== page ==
VIENNA (Reuters) - Austria may find it tough to achieve its goal of producing as much energy from renewable resources as it consumes by 2030 due to public opposition to new dams and other projects that disturb nature, the head of energy regulator e-Control said.
The 2030 target is part of a climate and energy strategy, which the coalition government’s conservative and far-right parties adopted last month. The goal is in line with the Alpine country’s commitment to the 2015 Paris climate accords.
Austria already generates about 75 percent of its annual energy consumption of 65 terawatt hours (TWh) from renewables thanks to its many rivers and lakes. The country, covering 84,000 square km, has about 130 large hydropower plants.
But adding more dams would require inundating an even larger area with water, which could spark protests.
“The real problem is the resistance on-site,” e-Control co-chief Andreas Eigenbauer told Reuters.
By 2030, Austria aims to generate the amount of energy it consumes each year from renewables, although it still expects to need fossil fuels to meet peak demand, but allowing it to export or storage excess levels.
“That is visionary,” Eigenbauer said of the target. “You need a drastic change in support in the population to reach that goal. If you do not get it, then it gets really difficult.”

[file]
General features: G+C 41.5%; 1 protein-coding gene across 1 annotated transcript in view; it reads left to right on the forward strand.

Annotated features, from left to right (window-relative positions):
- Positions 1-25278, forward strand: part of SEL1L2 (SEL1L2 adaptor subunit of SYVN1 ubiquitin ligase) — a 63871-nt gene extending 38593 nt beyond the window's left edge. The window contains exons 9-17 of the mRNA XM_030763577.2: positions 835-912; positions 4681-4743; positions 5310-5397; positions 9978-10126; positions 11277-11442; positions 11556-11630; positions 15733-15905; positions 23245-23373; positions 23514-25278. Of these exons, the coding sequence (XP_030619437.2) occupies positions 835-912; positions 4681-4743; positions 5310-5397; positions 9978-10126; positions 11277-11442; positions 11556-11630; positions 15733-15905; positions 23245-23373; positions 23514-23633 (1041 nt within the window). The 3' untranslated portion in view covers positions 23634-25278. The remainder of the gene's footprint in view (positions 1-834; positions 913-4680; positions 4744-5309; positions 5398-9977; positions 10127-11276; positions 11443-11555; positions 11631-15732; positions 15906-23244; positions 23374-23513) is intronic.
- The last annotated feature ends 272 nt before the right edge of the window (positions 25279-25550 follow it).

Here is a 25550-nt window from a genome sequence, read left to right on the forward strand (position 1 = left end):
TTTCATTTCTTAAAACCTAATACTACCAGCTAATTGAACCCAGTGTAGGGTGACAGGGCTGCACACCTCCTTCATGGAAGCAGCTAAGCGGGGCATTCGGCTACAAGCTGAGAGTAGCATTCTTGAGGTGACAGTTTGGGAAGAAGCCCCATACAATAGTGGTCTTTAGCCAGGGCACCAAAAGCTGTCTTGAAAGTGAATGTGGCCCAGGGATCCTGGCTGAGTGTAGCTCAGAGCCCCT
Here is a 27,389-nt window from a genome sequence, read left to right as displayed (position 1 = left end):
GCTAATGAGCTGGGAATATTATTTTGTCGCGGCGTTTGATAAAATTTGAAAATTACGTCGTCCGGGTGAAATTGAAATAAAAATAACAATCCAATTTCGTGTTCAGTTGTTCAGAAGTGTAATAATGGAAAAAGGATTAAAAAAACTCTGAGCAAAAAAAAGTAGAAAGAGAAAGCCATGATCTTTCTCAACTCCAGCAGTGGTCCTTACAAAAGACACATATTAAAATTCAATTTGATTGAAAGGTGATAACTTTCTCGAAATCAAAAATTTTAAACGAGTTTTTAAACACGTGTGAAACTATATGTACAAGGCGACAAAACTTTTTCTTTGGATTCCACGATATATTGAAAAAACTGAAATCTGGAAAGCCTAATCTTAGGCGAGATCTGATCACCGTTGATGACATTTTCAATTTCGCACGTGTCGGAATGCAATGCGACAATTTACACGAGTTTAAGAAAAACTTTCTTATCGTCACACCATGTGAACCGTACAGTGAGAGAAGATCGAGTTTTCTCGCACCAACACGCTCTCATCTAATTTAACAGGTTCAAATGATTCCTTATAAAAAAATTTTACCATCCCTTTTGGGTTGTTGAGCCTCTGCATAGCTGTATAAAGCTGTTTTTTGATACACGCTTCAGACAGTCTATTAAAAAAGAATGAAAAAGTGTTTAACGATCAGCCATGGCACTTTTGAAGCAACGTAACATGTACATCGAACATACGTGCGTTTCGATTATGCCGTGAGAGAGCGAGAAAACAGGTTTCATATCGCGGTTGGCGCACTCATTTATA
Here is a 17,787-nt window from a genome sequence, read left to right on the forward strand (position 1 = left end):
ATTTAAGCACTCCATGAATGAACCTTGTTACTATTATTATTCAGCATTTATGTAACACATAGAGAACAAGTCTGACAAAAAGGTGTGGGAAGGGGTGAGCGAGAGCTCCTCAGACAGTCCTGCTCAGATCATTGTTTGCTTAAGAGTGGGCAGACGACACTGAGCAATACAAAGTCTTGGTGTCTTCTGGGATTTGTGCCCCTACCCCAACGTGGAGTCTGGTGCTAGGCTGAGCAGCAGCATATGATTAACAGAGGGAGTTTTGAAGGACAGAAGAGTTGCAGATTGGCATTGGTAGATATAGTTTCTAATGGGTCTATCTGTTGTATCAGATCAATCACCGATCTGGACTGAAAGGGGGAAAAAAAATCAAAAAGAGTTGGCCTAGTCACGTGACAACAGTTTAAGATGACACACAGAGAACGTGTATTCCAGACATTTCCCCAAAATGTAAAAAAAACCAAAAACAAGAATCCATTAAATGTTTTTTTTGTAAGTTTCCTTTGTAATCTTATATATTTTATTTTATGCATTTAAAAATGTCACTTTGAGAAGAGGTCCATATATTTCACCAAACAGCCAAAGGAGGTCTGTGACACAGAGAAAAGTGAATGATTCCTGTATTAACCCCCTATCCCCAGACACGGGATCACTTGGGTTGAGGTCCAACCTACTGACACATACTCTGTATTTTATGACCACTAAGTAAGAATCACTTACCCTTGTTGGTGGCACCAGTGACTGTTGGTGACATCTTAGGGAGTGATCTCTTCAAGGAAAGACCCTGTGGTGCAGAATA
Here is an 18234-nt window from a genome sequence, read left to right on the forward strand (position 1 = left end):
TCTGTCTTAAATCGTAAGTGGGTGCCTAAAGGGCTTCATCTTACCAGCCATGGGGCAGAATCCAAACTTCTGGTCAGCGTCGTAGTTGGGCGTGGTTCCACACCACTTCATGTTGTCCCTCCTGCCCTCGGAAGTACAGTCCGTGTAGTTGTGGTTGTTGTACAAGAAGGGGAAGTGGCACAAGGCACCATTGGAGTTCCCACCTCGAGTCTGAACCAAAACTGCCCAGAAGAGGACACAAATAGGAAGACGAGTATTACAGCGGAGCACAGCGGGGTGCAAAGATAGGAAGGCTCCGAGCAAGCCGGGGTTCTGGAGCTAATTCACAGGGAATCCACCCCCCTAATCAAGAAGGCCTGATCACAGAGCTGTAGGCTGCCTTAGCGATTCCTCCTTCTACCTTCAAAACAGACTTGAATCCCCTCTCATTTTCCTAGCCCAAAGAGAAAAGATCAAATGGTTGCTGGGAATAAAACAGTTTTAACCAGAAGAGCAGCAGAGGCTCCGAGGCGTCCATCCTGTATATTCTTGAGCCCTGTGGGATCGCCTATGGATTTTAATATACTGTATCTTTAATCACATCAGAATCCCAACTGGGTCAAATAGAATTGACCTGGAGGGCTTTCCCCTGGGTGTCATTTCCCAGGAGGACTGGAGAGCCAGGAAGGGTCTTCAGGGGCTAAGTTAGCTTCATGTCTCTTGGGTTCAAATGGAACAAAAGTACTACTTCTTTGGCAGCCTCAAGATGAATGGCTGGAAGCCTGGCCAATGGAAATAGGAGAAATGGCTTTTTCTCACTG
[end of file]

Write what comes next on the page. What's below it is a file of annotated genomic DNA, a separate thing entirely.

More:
Eigenbauer said Austria would have to generate around 80 TWh from hydro, solar and wind power by 2030 to reach the target, around 30 TWh more than now. He said the plan was to increase output equally from each of the three resources.
As well as the challenge of building new dams, he said adding enough wind parks would be tough due to lack of space. The only available area big enough was in forests, which cover nearly half of the country’s land area.
“But in this area as well, resistance is mounting,” he said, even when wind turbine rotors rise above the tree level.
Eigenbauer said there was potential to develop solar power on residential buildings, adding that more family homes had photovoltaic installations and major property developers were installing more solar equipment.
The government’s solar target was reachable, he said. But for further expansion dedicated solar plants would be needed and these were also unpopular, he added.
Reporting by Kirsti Knolle; Editing by Edmund Blair